Brazil's corn market has been hot over the last couple of weeks.
First the spike in international prices at the start of the month and then the dramatic drop in the Brazilian real boosted prices immediately post-harvest and farmers have been selling 2015 second-crop corn in large volumes as closing some 2016 forward contracts.
With a larger-than-expected crop to place, farmers have taken advantage of strong exports to place corn.
As a result, Mato Grosso farmers have now sold 69% of their second corn crop, massively higher than the 30% sold at the same time last year, according to the Mato Grosso Agricultural Economy Institute (IMEA).
Brazil surprised with a massive second crop this year, which the local government pegs at 51.5 million metric tons (mmt), up 6% on what was considered a bumper crop last year.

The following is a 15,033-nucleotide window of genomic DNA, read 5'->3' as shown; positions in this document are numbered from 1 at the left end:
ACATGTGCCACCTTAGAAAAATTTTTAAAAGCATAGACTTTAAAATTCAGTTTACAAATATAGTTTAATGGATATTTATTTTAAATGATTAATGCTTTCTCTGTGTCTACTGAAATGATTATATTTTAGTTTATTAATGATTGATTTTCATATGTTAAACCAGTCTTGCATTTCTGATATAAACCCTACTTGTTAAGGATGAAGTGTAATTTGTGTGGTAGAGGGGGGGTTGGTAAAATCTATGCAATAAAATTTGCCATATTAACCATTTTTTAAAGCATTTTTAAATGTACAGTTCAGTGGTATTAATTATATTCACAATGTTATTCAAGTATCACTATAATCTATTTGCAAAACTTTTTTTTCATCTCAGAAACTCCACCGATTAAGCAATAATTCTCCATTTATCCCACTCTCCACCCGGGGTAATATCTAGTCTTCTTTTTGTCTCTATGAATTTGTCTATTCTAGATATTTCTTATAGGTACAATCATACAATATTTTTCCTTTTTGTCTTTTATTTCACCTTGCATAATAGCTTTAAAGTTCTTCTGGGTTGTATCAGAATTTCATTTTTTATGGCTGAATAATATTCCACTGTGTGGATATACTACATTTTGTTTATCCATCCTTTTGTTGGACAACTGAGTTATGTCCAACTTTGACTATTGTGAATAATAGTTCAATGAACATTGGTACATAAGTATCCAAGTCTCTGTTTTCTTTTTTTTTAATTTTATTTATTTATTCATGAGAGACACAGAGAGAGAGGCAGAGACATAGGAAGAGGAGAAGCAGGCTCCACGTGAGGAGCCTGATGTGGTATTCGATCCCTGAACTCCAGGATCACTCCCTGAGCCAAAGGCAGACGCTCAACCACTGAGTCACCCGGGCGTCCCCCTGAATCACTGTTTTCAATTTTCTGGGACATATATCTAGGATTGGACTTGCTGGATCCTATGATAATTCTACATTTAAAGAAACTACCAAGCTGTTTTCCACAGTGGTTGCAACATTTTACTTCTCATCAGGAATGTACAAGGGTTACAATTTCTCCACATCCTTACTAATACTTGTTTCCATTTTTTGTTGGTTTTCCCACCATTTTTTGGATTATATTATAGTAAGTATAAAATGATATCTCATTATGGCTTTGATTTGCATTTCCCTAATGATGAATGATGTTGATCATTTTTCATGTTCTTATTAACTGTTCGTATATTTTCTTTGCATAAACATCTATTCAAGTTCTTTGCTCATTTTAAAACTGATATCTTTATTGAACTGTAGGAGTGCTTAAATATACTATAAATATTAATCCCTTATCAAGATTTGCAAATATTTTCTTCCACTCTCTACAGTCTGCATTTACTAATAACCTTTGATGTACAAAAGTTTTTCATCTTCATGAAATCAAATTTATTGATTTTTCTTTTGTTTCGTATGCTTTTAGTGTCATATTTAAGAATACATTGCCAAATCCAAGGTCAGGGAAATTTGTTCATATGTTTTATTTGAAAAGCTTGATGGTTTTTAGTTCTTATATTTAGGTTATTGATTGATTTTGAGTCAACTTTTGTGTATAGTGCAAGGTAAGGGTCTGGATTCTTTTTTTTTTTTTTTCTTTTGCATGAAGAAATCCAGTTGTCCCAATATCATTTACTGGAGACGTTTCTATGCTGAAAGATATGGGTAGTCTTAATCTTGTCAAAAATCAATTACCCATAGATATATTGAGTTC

Meanwhile, the Brazilian real has tanked 9% against the dollar in July.
These two factors mean the South American ag giant has abundant corn at competitive prices. Even with a decline in export premiums in recent weeks, shipment of corn from Paranagua in September is much cheaper, quoted at $145 per ton, than the Gulf of Mexico, quoted at $170 per ton.
As a result, Brazil's port lines are filling up. It will export around 2.8 mmt in July and will probably ship around 4 mmt in August, based on nominations (shipments scheduled so far).
Many Brazilian farmers now expect to break even or make a small profit on their second-crop corn this year, something that was far from certain ahead of planting.
With prices in reals strong, farmers are also placing 2016 crop, especially in Mato Grosso and surrounding areas.
In southern Brazil, where prices are higher, business has been slower. Parana has sold 25% of its second-crop corn, according to the state agricultural secretariat.
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